Its 'ok' NOT to be 'ok'

Psalm 88 is a somber contemplation of a man named Heman the Ezrahite. This Psalm was put to the music of a reed pipe and sung by the sons of Korah, the official musicians for the Temple in Jerusalem, in times of sadness.

This Psalm is as real as it gets.

It doesn't conclude with a happy ending. It is simply a cry out to God for mercy and for deliverance from life's ongoing struggles. It is quite possible that Heman suffered from leprosy since he notes, "You have put away my acquaintances far from me; You have made me an abomination to them; I am shut up and I cannot get out....Loved one and friend You have put far from me, And my acquaintances into darkness" (v. 8, 18).

Whatever was troubling Heman, it was continuous and he apparently prayed to God about it often with no relief: "LORD, I have called daily upon You; I have stretched out my hands to You. Will You work wonders for the dead? Shall the dead arise and praise You?....But to You I have cried out, O LORD, And in the morning my prayer comes before You. LORD, why do You cast off my soul? Why do You hide Your face from me?....I have been afflicted and ready to die from my youth..." (v. 9-10, 13-15)

Not only is Heman suffering continually, he also makes it clear that he feels God is responsible for his ongoing troubles without relief: "You have laid me in the lowest pit, In darkness, in the depths. Your wrath lies heavy upon me, And You have afflicted me with all Your waves. You have put away my acquaintances....You have made me an abomination....LORD, why do you cast off my soul?.....I suffer Your terrors; I am distraught. Your fierce wrath has gone over me; Your terrors have cut me off...." (v. 6-8, 14-16)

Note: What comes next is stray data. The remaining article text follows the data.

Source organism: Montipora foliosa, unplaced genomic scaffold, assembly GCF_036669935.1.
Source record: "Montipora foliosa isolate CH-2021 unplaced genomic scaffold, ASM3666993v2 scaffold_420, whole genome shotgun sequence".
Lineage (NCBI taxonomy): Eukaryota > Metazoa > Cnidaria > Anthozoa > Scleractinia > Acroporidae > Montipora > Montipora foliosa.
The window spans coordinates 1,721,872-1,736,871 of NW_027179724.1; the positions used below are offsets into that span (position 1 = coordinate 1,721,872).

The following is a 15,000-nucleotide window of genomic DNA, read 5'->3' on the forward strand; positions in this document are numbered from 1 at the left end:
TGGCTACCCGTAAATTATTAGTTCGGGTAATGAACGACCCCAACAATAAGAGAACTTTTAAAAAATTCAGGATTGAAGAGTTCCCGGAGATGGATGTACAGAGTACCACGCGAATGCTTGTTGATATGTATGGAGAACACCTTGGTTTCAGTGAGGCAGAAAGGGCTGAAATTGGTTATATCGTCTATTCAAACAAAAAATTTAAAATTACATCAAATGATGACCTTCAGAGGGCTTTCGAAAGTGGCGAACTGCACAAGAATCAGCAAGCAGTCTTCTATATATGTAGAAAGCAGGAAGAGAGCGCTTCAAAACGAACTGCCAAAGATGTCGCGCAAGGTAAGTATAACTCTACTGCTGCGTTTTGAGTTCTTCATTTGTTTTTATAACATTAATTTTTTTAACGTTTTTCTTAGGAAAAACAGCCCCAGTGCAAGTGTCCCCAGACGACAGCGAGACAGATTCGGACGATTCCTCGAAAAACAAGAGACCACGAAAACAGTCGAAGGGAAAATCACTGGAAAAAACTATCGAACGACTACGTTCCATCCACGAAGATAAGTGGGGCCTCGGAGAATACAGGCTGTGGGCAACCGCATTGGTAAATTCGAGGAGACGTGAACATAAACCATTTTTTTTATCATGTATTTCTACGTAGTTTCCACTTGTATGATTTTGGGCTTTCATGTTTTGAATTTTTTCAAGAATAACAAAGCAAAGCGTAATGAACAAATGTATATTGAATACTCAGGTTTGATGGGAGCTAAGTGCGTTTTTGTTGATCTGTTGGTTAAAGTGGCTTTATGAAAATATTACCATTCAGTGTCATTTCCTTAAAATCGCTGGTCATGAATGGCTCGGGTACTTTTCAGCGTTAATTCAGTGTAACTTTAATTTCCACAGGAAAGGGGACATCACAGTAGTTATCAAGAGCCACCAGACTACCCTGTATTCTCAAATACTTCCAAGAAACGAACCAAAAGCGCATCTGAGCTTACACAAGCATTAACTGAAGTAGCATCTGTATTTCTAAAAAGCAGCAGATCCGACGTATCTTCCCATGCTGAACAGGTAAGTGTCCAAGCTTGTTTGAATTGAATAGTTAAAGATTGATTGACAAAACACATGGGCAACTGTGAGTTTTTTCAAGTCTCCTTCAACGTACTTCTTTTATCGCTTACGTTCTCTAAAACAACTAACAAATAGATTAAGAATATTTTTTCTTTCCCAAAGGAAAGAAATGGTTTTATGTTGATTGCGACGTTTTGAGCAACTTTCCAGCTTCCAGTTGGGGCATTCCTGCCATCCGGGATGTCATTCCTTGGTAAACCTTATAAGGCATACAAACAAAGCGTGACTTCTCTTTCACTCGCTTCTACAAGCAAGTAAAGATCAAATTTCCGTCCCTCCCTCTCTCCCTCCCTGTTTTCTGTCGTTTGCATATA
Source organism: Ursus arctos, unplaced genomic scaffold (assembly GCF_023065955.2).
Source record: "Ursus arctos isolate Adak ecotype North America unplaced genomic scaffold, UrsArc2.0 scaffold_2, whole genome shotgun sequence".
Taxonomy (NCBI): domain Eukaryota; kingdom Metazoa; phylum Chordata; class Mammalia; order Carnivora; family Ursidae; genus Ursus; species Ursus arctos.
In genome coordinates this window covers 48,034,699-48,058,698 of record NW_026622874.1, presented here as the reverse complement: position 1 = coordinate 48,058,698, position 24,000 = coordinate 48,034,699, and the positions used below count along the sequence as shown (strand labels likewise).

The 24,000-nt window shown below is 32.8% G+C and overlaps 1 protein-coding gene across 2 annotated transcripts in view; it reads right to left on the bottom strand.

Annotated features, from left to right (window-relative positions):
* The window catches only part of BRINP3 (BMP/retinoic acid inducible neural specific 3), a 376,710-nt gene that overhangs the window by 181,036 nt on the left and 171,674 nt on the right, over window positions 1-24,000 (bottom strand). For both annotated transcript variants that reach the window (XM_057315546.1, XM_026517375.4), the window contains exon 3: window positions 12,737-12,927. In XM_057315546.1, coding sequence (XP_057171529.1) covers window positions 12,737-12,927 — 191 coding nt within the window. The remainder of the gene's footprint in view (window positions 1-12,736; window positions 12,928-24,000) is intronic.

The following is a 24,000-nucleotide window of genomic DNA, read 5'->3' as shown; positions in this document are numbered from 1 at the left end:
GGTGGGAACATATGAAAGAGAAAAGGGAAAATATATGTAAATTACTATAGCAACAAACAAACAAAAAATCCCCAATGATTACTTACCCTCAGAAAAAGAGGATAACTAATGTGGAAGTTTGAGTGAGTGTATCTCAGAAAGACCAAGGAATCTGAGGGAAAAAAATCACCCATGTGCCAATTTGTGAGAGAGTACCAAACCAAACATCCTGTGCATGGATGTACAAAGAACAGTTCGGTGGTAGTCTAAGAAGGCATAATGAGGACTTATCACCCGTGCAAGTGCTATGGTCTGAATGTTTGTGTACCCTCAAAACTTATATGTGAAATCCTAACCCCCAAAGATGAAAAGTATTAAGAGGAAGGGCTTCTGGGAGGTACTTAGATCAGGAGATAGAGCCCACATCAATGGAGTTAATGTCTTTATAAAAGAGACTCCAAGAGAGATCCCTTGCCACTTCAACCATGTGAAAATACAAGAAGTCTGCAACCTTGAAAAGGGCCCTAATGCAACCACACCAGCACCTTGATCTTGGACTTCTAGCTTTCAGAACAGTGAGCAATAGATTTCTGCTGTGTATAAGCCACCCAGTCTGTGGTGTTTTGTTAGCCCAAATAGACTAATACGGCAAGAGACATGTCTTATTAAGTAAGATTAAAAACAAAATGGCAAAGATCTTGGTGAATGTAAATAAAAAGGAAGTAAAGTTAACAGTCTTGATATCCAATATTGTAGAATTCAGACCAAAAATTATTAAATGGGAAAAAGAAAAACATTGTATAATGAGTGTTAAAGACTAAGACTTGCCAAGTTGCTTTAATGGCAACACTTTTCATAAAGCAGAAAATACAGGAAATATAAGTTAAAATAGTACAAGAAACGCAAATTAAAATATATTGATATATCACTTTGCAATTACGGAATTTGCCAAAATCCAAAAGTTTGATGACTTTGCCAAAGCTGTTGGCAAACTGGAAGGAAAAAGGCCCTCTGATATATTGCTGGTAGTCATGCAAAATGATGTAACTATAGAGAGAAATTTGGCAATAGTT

This Psalm may seem bleak and hopeless; you may even wonder why God would want this, of all things, in His Word? First of all, this Psalm shows us that God understands, in great detail, our sufferings in this fallen world. Second, this Psalm teaches us that it is 'ok' to NOT be 'ok.'
Heman shoots straight with God. His life, for the most part, has been awful. It has mirrored Job's in many respects. Heman prays for relief, yet he continues to receive no answers. And that is how the Psalm ends - with no answer or removal of the trial.

What is the takeaway here? There are a few things....
1. God does hear us and He invites our prayers (Heman continues to pray; he maintains faith in this truth. And, God has this Psalm recorded for us in Scripture - it isn't happening without His knowledge.)
2. It is biblical to cry out to God and to even ask Him 'Why?' and 'How long?' (It sometimes feels wrong to pray prayers like Psalm 88, but rest assured, prayers of lament and sadness are Biblical.)
3. Keeping a biblical perspective is key in these times of distress (Heman asks God, "How can Your love, faithfulness, and power be proclaimed by someone who is dead?" (v. 11-12) Essentially, Heman is pleading for God's healing hand so that he may continue to serve Him with his life. What a perspective in times of trial!)

In those Psalm 88 times in your life, remember these lessons learned from Heman.


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